“Unfortunately, when one tries to point out the difference, one is simply accused of not accepting the science, then mocked for that. I notice this is exactly what is being done here, in fact.”

          -Oh, don’t play the victim, princess. I hope you’re mildly more intelligent than Sarah Palin who plays similar games. Screaming “victimization” when you’re being annihilated in a debate is not very adult.

          “So, there’s no metaphysics in EEG readings.”

          -And yet you called it metaphysics, but now have to backpaddle as I showed you the error in your ways

          “So, let me reiterate: I’m not opposing the Science”

          -Oh yes you were! You wrote: “The same goes for your defining death as the cessation of EEG activity (actually, that is in dispute).” I rather effectively demonstrated to you how wrong you were, and now, again, you’re forced to do a midair pirouette and say that wasn’t what you were talking about.

          So, where are we? I have stated my case with evidence. You have presented nothing. To advance your position you must present to me, as requested, evidence for the human soul. Only this will render my position obsolete. Should you fail to do so we shall consider this debate over and the Pro-Choice position correct based on medical, legal, scientific, human rights, and moral grounds.

        • Debilis

          This strikes me as simply personal attacks and demanding that certain claims are correct. There is no mention of the issues I pointed out earlier, and a deep misunderstanding of what I’ve actually claimed in the passages which did receive a response.

          How so? Let me explain:

          There’s no response to the challenge that the definition of human life you’ve chosen is unsupported by “tangible evidence”. I agree that EEG readings exist; I’m not even arguing with the idea that they be used to delineate the human life span.

          Rather, I’m arguing with the completely unsupported claim that there is “tangible evidence” that they define human life–as opposed to some other process.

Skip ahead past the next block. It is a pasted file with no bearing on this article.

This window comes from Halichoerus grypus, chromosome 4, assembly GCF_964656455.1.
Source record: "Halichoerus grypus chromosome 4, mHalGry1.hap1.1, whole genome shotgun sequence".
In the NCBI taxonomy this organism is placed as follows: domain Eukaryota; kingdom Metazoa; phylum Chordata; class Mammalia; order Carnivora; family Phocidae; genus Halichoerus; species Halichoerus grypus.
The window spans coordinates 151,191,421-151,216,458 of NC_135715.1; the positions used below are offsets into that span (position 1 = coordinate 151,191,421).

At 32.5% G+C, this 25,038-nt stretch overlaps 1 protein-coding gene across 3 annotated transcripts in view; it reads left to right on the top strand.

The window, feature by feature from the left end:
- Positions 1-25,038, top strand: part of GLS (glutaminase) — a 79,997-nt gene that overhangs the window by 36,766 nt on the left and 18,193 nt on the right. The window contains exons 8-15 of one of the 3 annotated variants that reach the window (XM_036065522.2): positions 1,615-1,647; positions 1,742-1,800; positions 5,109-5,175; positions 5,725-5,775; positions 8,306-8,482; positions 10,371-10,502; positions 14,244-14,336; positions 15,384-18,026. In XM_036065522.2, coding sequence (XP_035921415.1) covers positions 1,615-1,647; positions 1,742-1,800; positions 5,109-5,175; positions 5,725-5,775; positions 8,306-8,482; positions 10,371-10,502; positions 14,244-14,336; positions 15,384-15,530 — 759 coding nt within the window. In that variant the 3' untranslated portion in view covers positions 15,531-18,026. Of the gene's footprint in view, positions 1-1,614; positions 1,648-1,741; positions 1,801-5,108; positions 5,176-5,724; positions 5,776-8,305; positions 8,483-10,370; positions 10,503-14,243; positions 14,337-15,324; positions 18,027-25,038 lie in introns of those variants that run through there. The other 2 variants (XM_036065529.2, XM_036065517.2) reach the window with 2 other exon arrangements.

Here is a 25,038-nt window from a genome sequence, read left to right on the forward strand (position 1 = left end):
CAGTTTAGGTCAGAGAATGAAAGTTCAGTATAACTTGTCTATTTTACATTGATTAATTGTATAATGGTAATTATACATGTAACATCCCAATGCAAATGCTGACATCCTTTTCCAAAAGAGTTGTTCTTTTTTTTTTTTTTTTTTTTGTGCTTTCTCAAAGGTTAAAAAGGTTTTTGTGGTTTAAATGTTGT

Of course, you seem to agree that they don’t define “life” but only “human life”. Of course, other animals have EEG readings, so this strikes me as a little odd. I’m aware that their readings would be different, but so would any number of biological tests.

          Where is the “tangible evidence” that it is having a particular EEG pattern, and not particular morphological features, that is the defining characteristic of a human life?

          I’ve not seen any at all in this argument.

          As for misunderstanding, I’m not “playing the victim” (much as you try to make me that by throwing out insults). Rather, I’m pointing out the errors of comprehension in the responses I’m getting.

          That is, because so many atheists have trouble differentiating between science and the (often wild) metaphysical extrapolations they make from science, they seem to think that anyone who rejects those extrapolations is rejecting the science.

          I was pointing out that this is a total non-sequitur. That isn’t “playing the victim”; it’s making a logical point.

          And, as the same mistake is being made, it seems that I need to make the point again. Your definition of death, whether it is true or false, is not supported by any “tangible evidence”.

          To simply insist that you’ve “demonstrated” otherwise is simply to dogmatically assert those non-scientific extrapolations, and demand that I’m somehow opposing science simply because I don’t see any scientific support of the metaphysical claim.

          That isn’t my being a victim, and it isn’t my changing what I meant. It is what I’ve been saying from the beginning (your position isn’t actually scientific at all–it is an extrapolation not based in “tangible evidence”).

          That was the point of mentioning that the standard biological definition of life applies to a fetus. Does rejecting the idea that this should be applied to abortion make you anti-science? If not, I don’t see any reason to cry anti-science at those who reject the same approach regarding EEG readings.

          And, to get back to the actual topic, this is one of the more obvious problems with the constant demands for “tangible evidence”: Those making the demand insist that their non-scientific extrapolations are, somehow, tangibly evidenced by the science from which they’ve extrapolated.

          The New Atheists claim to speak for science in much the same way that fundamentalist preachers claim to speak for God. If the evidence doesn’t support the extrapolation being made, it is anti-science to say that it does.

  • keithnoback

    And yet you are quite happy to pursue the language of alienation as well, and advocate for the re-stigmatization of those who do not see the obvious correctness of your particular philosophy. What are we then to do with those who bear the message of death and oblivion, nail them up? Nail some sense into them? Perhaps you’ve got the lessons of the enlightenment wrong in much the same way as Hart’s got Zarathustra wrong.

    • Debilis

      This seems to assume a great deal about my personal motivations. Have we met offline somewhere? I’m not sure how you could know that this is my meaning.

      You’re free to disagree with Hart. I disagree with him on many points. But I’m not remotely promoting disdain for those who believe in materialism, I’m simply opposing those who believe that it is a good thing.